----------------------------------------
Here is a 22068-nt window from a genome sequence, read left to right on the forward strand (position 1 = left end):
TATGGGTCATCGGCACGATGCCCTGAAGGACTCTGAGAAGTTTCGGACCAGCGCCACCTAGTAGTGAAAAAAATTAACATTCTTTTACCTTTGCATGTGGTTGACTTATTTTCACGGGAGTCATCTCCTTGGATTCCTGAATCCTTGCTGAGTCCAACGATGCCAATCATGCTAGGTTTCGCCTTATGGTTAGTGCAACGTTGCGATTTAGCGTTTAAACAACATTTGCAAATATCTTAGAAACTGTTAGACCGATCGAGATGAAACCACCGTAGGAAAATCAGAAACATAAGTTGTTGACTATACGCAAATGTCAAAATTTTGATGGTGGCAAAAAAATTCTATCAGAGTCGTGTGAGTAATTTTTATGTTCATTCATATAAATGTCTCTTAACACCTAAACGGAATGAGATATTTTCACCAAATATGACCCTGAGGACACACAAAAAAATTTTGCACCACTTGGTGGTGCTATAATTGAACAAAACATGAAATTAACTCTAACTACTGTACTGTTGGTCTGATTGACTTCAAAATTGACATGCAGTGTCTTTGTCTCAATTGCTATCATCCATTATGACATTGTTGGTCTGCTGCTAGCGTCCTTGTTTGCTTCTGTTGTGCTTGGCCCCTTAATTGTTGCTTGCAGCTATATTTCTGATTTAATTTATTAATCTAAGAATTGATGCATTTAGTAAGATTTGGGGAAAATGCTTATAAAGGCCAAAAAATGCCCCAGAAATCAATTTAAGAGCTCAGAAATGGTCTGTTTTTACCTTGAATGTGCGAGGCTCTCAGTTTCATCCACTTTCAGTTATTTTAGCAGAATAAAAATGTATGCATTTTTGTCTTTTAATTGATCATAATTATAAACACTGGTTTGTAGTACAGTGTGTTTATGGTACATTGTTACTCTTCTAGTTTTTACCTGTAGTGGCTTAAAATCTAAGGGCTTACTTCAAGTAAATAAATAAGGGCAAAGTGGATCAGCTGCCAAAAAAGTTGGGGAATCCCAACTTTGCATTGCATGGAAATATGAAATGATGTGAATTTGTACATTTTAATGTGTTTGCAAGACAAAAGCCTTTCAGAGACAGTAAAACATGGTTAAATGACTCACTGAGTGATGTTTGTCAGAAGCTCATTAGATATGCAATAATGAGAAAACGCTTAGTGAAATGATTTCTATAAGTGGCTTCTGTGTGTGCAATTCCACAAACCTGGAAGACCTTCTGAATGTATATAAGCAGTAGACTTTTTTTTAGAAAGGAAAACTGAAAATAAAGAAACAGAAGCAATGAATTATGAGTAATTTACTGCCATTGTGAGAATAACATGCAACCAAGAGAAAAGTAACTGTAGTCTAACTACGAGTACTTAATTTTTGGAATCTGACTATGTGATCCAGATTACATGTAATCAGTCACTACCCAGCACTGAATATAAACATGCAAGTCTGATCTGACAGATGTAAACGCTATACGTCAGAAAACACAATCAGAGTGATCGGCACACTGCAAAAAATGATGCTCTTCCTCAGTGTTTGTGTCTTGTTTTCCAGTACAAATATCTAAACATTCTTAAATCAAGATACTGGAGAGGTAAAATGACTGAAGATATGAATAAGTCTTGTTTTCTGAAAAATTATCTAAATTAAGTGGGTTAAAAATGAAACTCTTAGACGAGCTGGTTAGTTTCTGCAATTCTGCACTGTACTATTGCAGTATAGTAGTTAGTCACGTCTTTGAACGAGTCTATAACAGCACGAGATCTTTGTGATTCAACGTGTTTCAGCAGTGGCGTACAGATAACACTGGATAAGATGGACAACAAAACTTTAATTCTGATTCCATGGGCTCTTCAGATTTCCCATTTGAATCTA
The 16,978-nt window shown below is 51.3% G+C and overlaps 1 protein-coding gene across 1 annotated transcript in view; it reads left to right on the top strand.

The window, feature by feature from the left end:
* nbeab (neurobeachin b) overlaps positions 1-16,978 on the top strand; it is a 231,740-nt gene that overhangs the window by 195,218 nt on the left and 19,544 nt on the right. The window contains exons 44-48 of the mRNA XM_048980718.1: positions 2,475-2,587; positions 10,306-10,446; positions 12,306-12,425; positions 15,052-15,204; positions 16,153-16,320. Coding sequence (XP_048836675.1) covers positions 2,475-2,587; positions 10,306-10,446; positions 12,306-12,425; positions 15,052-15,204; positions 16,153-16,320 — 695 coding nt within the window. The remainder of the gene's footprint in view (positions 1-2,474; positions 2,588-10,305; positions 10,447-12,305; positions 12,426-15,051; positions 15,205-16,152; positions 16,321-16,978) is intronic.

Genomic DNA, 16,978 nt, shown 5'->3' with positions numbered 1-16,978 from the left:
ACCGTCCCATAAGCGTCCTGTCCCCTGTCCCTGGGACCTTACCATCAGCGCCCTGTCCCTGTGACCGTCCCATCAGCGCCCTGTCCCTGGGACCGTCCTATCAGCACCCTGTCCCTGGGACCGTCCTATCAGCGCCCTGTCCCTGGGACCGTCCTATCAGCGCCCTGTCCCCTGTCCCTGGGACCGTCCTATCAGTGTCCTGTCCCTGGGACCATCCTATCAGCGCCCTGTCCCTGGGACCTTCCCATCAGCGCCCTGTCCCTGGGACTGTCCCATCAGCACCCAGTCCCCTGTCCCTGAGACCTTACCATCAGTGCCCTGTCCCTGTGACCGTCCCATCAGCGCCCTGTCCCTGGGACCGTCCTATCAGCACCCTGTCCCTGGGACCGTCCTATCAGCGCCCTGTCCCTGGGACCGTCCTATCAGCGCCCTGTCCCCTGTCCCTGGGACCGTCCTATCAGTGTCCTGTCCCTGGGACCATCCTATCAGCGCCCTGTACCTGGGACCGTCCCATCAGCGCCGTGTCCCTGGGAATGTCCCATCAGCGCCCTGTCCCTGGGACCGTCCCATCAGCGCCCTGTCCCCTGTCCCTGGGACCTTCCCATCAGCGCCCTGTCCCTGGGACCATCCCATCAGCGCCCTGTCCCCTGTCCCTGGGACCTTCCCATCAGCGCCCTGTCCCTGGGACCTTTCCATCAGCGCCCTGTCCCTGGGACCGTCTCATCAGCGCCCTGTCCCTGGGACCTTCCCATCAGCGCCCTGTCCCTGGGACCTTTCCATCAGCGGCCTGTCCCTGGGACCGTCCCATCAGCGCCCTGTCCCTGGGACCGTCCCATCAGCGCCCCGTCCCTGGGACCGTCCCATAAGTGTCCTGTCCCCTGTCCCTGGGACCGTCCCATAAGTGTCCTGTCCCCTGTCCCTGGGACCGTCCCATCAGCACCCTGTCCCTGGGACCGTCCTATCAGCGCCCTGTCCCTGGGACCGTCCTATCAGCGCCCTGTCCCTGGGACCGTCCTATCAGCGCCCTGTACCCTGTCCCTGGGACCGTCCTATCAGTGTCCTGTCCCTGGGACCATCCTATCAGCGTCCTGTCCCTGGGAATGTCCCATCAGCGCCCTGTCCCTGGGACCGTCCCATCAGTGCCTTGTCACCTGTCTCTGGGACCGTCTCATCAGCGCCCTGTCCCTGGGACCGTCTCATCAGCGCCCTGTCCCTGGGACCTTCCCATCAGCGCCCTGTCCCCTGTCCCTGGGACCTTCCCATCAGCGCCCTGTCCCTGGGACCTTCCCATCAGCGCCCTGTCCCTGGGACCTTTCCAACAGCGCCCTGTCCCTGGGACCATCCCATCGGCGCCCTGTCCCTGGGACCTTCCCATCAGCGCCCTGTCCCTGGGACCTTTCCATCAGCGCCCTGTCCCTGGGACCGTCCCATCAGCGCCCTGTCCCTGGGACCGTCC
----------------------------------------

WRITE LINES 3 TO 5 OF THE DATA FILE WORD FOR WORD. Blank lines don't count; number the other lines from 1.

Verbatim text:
The 16,978-nt window shown below is 51.3% G+C and overlaps 1 protein-coding gene across 1 annotated transcript in view; it reads left to right on the top strand.

The window, feature by feature from the left end:
* nbeab (neurobeachin b) overlaps positions 1-16,978 on the top strand; it is a 231,740-nt gene that overhangs the window by 195,218 nt on the left and 19,544 nt on the right. The window contains exons 44-48 of the mRNA XM_048980718.1: positions 2,475-2,587; positions 10,306-10,446; positions 12,306-12,425; positions 15,052-15,204; positions 16,153-16,320. Coding sequence (XP_048836675.1) covers positions 2,475-2,587; positions 10,306-10,446; positions 12,306-12,425; positions 15,052-15,204; positions 16,153-16,320 — 695 coding nt within the window. The remainder of the gene's footprint in view (positions 1-2,474; positions 2,588-10,305; positions 10,447-12,305; positions 12,426-15,051; positions 15,205-16,152; positions 16,321-16,978) is intronic.